Free Speech on College Campuses: President Obama Advocates for Less Oversensitivity

September 16, 2015

By Editorial at University Herald

President Barack Obama addressed free speech on the college campus at a recent event in Iowa, stating he supports higher education being considered a place where arguments should take place with little to no regulation on what can or cannot be said.

According to The Huffington Post, Obama was in Des Moines for a town hall meeting at a local high school when he fielded a question relating to what is often called “the new political correctness.” In his response, the President said he remembers college as a place where he often changed his perspective and challenged others’ as well.

“When I went to college, suddenly there some people who didn’t think at all like me and if I had an opinion about something, they’d look at me and say, ‘well that’s stupid,’ and then they’d describe how they saw the world,” he told the crowd. “Sometimes their views would be infuriating to me, but it was because there was this space where you could interact with people who didn’t agree with you and had different backgrounds than you that I then started testing my own assumptions and sometimes I changed my mind.”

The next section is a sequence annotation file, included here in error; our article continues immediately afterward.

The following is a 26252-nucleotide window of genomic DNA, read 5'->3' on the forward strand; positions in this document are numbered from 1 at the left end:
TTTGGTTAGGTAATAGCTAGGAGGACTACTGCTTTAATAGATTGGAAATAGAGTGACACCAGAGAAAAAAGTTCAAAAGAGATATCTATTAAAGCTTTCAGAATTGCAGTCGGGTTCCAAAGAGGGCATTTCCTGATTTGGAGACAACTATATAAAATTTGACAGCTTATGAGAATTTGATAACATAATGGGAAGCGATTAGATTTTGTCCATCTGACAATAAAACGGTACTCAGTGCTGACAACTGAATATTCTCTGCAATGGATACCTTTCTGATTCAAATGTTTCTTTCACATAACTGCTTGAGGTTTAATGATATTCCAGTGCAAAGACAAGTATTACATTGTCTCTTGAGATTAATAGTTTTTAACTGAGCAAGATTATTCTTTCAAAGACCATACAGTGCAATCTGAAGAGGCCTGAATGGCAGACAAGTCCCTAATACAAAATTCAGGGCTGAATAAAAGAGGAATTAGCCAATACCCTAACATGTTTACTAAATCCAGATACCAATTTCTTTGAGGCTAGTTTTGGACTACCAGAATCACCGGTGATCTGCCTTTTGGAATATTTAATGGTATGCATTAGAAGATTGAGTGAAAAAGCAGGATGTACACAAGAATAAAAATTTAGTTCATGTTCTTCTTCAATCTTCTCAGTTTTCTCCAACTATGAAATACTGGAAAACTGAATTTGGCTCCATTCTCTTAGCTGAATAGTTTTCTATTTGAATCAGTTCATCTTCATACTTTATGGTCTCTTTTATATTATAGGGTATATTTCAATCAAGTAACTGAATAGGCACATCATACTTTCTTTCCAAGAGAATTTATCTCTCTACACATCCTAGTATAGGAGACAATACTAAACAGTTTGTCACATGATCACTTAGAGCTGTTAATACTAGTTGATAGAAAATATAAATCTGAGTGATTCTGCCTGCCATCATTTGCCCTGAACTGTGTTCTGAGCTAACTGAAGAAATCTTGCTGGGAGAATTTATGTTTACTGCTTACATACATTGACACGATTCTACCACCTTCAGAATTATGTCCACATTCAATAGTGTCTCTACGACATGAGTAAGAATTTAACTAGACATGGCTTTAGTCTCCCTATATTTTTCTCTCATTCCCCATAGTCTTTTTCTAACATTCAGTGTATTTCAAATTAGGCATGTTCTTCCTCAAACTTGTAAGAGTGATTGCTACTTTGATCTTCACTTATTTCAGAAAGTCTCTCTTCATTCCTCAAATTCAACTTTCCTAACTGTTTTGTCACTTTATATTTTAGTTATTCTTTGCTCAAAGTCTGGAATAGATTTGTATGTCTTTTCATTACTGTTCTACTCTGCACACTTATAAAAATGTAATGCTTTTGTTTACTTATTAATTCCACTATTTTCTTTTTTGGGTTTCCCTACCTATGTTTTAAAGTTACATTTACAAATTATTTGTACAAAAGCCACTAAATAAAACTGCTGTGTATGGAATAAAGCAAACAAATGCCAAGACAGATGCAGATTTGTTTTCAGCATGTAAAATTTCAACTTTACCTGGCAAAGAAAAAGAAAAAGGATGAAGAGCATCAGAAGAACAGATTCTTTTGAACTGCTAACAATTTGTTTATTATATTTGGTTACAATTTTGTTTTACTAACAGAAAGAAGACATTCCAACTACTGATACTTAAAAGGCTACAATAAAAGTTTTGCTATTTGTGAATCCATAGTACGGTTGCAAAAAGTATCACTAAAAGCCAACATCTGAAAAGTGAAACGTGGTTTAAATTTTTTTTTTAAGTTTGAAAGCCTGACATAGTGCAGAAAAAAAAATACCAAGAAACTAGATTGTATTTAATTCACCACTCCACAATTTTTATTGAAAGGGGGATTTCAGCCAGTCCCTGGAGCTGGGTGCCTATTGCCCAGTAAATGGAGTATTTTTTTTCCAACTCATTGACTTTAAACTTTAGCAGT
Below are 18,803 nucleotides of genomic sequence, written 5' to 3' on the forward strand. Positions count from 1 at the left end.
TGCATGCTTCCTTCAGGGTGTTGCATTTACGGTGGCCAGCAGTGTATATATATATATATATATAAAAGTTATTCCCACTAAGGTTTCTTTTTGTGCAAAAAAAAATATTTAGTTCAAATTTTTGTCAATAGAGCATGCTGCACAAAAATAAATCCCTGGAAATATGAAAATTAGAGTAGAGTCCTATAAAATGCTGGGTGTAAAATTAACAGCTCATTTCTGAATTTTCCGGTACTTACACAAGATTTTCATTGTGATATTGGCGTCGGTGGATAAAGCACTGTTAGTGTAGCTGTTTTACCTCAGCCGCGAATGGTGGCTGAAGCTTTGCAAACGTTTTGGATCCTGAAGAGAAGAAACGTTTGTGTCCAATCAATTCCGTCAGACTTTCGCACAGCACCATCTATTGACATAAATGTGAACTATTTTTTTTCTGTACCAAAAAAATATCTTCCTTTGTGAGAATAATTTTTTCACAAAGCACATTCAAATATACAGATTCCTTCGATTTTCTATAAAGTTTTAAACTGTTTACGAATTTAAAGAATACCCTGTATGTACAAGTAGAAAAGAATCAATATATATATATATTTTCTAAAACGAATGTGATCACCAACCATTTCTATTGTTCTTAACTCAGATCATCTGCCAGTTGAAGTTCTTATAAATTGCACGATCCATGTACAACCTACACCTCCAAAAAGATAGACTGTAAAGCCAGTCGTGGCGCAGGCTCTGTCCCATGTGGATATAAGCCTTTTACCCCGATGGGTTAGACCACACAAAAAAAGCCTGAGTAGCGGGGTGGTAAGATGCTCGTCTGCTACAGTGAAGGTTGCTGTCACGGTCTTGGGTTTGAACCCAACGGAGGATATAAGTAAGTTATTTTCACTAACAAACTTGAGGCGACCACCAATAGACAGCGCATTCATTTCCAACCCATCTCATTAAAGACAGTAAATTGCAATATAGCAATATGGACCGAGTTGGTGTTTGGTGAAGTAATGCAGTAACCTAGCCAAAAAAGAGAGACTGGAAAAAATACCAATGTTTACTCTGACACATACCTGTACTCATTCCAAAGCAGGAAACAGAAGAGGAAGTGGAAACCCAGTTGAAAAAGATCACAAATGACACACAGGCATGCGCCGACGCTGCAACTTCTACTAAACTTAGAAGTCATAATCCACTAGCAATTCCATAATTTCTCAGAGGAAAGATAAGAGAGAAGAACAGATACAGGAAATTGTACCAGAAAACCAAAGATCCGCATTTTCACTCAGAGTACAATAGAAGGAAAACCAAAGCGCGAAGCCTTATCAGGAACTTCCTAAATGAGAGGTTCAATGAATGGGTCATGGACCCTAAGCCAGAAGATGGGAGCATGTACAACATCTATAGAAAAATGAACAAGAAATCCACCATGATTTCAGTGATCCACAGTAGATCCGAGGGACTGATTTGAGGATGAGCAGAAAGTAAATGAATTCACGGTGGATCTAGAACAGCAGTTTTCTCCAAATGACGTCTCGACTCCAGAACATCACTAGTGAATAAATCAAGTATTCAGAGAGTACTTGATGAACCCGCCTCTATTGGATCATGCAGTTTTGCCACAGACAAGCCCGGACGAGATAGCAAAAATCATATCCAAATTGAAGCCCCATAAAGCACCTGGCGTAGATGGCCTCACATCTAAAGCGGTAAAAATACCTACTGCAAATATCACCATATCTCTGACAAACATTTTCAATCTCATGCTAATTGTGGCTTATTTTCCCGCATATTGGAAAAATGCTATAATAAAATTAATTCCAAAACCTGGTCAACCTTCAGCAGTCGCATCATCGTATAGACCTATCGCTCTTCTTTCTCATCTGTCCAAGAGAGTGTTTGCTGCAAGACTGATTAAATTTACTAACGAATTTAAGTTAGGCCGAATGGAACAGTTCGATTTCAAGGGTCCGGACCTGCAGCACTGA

The issue of oversensitivity on college campuses has noticeably flared up of late, especially with comedians such as Chris Rock and Jerry Seinfeld publicly stating they feel like they cannot perform their material in such a setting.

Another issue well documented by The HP has been groups of students that move to “uninvite” speakers due to past comments that can be seen as controversial. In addition to The HP, publications and organizations like The Associated Press and the Foundation for Individual Rights in Education (FIRE) have addressed the growing trend of “uninviting.”

“We’re very glad to see that President Obama shares our concerns about the danger of trigger warnings, speaker disinvitations, and campus censorship,” Robert Shibley, executive director of FIRE, told The HP. “We hope that colleges across the country – and federal agencies like the Department of Education – take his words to heart when they’re crafting policies that affect free expression.”

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